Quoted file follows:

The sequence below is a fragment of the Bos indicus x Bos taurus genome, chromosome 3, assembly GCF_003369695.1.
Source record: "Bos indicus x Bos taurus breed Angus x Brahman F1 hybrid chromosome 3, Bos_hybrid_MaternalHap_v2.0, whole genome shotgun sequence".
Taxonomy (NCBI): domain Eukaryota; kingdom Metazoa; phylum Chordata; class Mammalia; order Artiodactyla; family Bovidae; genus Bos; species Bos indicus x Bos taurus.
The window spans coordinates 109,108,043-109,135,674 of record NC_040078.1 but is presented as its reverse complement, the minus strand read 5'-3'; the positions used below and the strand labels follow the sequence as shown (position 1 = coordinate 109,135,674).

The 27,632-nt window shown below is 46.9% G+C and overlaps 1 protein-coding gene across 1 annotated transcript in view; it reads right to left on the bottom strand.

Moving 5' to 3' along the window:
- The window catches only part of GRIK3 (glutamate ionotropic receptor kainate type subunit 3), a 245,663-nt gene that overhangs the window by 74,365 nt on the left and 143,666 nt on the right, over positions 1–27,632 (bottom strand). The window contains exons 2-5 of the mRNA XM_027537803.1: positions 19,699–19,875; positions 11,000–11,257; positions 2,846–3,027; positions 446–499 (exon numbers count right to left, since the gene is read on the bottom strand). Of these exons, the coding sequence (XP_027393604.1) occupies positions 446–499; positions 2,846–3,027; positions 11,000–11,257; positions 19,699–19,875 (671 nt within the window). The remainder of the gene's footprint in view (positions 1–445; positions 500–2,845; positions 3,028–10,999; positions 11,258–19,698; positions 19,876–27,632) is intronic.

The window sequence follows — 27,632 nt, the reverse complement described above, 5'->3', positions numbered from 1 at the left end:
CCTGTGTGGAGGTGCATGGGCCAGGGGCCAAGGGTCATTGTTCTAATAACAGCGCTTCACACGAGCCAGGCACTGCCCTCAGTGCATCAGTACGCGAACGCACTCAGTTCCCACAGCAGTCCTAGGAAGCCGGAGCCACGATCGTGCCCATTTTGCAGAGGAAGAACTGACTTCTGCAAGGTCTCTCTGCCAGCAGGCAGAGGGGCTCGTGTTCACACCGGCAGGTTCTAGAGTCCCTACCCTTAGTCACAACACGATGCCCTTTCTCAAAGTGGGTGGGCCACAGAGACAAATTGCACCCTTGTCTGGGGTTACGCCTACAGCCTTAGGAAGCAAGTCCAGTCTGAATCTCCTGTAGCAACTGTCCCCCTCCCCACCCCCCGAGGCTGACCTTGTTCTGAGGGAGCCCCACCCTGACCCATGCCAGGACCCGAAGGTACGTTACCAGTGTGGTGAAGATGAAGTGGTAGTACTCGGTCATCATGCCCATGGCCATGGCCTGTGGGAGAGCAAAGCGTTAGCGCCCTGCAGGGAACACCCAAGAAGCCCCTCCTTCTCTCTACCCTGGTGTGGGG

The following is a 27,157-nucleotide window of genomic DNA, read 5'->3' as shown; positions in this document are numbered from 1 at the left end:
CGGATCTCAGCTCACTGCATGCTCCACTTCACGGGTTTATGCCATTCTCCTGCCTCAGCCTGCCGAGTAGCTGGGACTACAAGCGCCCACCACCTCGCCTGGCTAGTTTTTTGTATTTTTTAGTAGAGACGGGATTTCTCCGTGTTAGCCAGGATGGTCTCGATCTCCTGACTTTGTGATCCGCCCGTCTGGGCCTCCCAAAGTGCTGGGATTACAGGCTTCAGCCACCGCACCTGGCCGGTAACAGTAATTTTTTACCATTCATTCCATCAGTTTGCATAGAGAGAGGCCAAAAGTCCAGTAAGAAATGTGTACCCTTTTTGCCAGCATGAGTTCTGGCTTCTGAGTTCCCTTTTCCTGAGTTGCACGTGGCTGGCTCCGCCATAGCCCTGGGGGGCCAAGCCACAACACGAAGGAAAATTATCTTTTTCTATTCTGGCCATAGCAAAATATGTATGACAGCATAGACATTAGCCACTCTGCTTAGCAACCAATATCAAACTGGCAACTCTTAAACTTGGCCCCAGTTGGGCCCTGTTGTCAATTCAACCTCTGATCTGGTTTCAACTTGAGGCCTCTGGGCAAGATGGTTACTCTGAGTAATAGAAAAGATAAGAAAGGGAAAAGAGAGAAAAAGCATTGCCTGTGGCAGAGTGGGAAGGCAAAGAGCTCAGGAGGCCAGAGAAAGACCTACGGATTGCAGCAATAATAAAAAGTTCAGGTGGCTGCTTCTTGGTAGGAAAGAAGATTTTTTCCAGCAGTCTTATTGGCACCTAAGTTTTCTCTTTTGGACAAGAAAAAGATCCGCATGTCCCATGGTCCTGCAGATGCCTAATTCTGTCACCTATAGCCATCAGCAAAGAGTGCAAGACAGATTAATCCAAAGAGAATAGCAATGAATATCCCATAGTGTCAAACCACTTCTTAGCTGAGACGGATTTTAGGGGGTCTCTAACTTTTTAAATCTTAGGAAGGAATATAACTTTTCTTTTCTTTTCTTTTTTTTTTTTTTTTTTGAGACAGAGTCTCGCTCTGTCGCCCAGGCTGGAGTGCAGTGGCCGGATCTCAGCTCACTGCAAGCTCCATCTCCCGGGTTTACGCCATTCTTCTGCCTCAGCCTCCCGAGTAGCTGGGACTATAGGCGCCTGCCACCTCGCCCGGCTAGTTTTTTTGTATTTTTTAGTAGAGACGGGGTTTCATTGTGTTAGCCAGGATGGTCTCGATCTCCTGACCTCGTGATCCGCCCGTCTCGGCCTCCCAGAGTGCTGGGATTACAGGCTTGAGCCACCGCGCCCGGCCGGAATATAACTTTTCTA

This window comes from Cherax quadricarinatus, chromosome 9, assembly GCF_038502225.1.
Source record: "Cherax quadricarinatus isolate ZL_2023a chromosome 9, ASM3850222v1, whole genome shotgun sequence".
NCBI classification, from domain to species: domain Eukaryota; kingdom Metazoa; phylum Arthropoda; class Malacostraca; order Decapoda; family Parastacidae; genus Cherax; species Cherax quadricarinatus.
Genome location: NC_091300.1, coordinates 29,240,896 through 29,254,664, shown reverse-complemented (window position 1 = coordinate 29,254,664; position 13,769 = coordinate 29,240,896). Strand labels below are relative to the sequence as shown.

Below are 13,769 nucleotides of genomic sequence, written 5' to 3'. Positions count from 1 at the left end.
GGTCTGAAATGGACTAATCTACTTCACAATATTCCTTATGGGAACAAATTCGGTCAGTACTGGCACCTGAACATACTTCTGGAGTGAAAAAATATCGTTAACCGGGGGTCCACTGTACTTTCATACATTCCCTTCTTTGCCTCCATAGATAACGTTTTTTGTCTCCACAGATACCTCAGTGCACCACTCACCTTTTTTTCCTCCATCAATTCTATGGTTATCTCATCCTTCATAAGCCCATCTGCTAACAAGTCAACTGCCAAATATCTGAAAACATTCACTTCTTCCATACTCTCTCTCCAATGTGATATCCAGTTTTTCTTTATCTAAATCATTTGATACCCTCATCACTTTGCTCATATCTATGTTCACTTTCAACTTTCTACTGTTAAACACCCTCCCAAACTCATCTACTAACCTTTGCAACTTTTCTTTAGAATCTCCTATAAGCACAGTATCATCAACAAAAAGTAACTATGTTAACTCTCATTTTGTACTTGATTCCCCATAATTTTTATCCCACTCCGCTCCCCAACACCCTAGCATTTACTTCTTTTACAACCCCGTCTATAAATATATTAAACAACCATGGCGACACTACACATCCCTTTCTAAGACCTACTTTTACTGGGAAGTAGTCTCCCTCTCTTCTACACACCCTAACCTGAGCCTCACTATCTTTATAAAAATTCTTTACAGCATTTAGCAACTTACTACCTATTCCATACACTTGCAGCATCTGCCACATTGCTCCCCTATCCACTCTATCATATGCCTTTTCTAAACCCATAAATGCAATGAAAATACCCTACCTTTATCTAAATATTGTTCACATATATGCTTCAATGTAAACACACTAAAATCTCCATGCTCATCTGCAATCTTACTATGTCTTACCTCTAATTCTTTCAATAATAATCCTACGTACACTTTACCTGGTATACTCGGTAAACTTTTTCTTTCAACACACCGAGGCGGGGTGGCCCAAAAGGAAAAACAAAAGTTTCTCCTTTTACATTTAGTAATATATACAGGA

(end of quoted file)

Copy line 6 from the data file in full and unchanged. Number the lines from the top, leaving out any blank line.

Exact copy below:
Moving 5' to 3' along the window: